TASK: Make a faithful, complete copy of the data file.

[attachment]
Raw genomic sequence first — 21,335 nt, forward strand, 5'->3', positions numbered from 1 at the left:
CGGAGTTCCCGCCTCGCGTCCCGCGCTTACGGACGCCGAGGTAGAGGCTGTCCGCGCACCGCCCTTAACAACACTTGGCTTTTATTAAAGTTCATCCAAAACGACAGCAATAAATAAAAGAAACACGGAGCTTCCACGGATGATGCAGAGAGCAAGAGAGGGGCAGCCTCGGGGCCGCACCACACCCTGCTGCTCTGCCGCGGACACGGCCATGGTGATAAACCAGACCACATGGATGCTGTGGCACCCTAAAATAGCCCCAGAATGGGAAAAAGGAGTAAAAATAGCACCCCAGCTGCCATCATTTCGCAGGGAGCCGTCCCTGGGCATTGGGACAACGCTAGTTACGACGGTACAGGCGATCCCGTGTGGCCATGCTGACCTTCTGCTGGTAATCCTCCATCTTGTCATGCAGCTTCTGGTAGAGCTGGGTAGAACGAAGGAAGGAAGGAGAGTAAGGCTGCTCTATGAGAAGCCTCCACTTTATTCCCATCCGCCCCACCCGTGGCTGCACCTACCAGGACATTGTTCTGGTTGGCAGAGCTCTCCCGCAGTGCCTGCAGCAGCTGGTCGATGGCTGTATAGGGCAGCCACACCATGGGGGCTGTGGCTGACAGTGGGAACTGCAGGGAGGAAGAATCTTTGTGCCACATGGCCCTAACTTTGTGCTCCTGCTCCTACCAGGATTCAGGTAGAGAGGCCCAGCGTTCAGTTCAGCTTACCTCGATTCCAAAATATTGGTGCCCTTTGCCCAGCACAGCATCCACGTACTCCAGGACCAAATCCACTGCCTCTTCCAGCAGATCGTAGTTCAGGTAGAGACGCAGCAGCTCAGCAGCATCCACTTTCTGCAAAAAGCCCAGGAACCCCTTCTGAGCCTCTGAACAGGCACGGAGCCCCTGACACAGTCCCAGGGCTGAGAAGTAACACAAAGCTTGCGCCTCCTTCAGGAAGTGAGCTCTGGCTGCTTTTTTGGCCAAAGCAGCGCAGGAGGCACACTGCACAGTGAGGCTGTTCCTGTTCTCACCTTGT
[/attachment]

Raw genomic sequence first — 21,335 nt, forward strand, 5'->3', positions numbered from 1 at the left:
CGGAGTTCCCGCCTCGCGTCCCGCGCTTACGGACGCCGAGGTAGAGGCTGTCCGCGCACCGCCCTTAACAACACTTGGCTTTTATTAAAGTTCATCCAAAACGACAGCAATAAATAAAAGAAACACGGAGCTTCCACGGATGATGCAGAGAGCAAGAGAGGGGCAGCCTCGGGGCCGCACCACACCCTGCTGCTCTGCCGCGGACACGGCCATGGTGATAAACCAGACCACATGGATGCTGTGGCACCCTAAAATAGCCCCAGAATGGGAAAAAGGAGTAAAAATAGCACCCCAGCTGCCATCATTTCGCAGGGAGCCGTCCCTGGGCATTGGGACAACGCTAGTTACGACGGTACAGGCGATCCCGTGTGGCCATGCTGACCTTCTGCTGGTAATCCTCCATCTTGTCATGCAGCTTCTGGTAGAGCTGGGTAGAACGAAGGAAGGAAGGAGAGTAAGGCTGCTCTATGAGAAGCCTCCACTTTATTCCCATCCGCCCCACCCGTGGCTGCACCTACCAGGACATTGTTCTGGTTGGCAGAGCTCTCCCGCAGTGCCTGCAGCAGCTGGTCGATGGCTGTATAGGGCAGCCACACCATGGGGGCTGTGGCTGACAGTGGGAACTGCAGGGAGGAAGAATCTTTGTGCCACATGGCCCTAACTTTGTGCTCCTGCTCCTACCAGGATTCAGGTAGAGAGGCCCAGCGTTCAGTTCAGCTTACCTCGATTCCAAAATATTGGTGCCCTTTGCCCAGCACAGCATCCACGTACTCCAGGACCAAATCCACTGCCTCTTCCAGCAGATCGTAGTTCAGGTAGAGACGCAGCAGCTCAGCAGCATCCACTTTCTGCAAAAAGCCCAGGAACCCCTTCTGAGCCTCTGAACAGGCACGGAGCCCCTGACACAGTCCCAGGGCTGAGAAGTAACACAAAGCTTGCGCCTCCTTCAGGAAGTGAGCTCTGGCTGCTTTTTTGGCCAAAGCAGCGCAGGAGGCACACTGCACAGTGAGGCTGTTCCTGTTCTCACCTTGT